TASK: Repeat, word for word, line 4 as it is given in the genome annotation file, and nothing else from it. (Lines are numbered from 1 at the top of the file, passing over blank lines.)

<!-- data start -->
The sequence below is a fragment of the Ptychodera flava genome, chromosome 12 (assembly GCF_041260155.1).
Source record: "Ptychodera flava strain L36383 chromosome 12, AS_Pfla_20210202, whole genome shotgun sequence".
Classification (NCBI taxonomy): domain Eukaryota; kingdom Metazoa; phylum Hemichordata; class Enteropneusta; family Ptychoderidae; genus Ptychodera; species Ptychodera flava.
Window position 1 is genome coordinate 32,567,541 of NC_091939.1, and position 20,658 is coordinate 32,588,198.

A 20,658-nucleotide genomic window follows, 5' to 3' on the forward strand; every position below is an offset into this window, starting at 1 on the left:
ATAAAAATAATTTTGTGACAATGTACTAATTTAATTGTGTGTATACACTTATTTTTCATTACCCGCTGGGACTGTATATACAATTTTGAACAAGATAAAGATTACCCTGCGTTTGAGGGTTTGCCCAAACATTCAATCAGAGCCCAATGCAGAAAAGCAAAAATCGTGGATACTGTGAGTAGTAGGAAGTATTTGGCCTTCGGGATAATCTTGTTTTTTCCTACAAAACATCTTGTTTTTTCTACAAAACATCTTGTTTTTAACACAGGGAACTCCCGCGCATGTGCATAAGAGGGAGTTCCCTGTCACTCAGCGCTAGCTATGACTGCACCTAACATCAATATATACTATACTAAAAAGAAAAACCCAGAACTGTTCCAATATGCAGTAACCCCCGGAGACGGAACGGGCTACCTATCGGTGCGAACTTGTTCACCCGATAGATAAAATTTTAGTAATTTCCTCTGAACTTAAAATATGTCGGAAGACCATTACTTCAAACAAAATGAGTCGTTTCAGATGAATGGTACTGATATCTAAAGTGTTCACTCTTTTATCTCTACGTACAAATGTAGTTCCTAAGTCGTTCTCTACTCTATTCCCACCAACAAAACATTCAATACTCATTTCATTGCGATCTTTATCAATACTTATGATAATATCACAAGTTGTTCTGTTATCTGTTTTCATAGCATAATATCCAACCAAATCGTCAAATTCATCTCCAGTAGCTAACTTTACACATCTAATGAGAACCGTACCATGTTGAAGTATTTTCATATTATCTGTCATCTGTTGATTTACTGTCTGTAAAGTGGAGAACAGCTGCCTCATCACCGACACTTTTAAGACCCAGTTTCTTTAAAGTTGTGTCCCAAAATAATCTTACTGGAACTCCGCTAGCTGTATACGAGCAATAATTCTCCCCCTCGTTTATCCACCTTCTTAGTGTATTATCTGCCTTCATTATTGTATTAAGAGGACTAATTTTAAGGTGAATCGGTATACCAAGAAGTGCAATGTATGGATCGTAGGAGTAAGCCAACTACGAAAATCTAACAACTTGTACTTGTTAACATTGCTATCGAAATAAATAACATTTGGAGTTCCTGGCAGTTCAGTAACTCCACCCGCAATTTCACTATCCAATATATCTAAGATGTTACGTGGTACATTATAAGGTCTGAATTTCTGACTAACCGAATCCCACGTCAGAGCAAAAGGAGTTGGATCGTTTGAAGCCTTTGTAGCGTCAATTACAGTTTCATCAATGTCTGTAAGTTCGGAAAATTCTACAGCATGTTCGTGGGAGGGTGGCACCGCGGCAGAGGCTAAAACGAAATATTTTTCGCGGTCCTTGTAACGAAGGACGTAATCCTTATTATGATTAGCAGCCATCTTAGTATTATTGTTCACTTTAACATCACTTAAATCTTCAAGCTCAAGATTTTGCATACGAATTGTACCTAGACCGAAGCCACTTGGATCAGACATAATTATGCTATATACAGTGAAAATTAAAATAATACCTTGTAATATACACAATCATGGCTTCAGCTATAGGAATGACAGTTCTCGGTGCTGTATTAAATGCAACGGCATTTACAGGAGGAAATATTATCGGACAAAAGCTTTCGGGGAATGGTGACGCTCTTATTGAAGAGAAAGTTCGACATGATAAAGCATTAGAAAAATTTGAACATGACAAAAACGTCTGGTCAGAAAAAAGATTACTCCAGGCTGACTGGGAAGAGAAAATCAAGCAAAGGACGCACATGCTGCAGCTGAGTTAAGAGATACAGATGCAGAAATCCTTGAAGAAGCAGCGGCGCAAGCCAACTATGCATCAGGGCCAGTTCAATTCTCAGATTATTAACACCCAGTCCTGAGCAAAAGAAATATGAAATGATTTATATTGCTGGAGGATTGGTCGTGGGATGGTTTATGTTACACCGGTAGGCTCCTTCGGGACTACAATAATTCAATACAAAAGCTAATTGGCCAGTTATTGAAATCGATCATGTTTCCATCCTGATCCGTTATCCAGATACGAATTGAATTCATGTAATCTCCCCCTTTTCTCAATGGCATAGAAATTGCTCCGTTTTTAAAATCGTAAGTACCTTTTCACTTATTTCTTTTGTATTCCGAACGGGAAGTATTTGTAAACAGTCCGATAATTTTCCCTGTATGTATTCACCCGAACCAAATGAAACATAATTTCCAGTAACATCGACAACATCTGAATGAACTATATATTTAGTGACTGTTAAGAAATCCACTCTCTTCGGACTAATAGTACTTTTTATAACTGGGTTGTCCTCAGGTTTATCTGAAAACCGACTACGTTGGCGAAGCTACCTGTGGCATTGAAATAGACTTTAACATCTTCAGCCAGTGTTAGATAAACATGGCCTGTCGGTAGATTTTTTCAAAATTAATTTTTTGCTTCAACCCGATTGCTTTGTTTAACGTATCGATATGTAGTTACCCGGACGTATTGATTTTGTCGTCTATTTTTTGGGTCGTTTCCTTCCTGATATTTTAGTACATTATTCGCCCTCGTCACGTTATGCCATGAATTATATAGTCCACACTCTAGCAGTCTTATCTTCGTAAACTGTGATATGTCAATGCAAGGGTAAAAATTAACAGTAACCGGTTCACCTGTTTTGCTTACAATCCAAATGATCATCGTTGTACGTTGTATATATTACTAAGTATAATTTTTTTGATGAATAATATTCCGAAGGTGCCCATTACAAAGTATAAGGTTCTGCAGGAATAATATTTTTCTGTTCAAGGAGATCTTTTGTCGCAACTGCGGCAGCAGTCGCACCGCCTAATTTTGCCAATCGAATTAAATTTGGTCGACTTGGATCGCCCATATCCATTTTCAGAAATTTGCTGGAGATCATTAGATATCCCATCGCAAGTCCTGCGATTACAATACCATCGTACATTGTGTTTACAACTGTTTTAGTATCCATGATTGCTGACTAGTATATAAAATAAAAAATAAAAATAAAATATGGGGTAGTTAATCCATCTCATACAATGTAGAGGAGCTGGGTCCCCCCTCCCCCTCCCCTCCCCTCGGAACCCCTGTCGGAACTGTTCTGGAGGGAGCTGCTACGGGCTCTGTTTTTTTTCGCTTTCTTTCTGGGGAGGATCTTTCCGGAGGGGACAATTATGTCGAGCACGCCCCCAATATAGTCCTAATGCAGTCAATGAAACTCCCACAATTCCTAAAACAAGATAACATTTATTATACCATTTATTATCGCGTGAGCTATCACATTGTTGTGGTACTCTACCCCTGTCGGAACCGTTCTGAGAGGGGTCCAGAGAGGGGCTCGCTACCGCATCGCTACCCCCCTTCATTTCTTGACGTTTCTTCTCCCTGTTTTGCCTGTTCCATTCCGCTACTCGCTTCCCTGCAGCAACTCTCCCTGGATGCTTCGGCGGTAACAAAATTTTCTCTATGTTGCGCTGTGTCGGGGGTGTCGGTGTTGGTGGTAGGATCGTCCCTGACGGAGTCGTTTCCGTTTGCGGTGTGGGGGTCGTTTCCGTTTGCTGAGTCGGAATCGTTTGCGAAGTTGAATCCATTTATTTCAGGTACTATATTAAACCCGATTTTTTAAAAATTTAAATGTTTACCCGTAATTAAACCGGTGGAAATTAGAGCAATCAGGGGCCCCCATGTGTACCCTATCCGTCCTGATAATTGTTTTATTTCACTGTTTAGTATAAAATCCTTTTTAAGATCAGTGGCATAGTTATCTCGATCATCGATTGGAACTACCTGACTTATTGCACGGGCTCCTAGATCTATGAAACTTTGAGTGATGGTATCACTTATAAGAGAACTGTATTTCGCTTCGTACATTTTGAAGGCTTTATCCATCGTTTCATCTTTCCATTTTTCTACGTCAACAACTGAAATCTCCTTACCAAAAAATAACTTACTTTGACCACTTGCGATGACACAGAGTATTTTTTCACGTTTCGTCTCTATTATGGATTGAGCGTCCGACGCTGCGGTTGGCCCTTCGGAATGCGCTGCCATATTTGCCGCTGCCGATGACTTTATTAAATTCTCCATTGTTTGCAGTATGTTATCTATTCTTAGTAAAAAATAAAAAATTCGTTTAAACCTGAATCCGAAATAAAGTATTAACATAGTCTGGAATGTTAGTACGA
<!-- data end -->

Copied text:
Window position 1 is genome coordinate 32,567,541 of NC_091939.1, and position 20,658 is coordinate 32,588,198.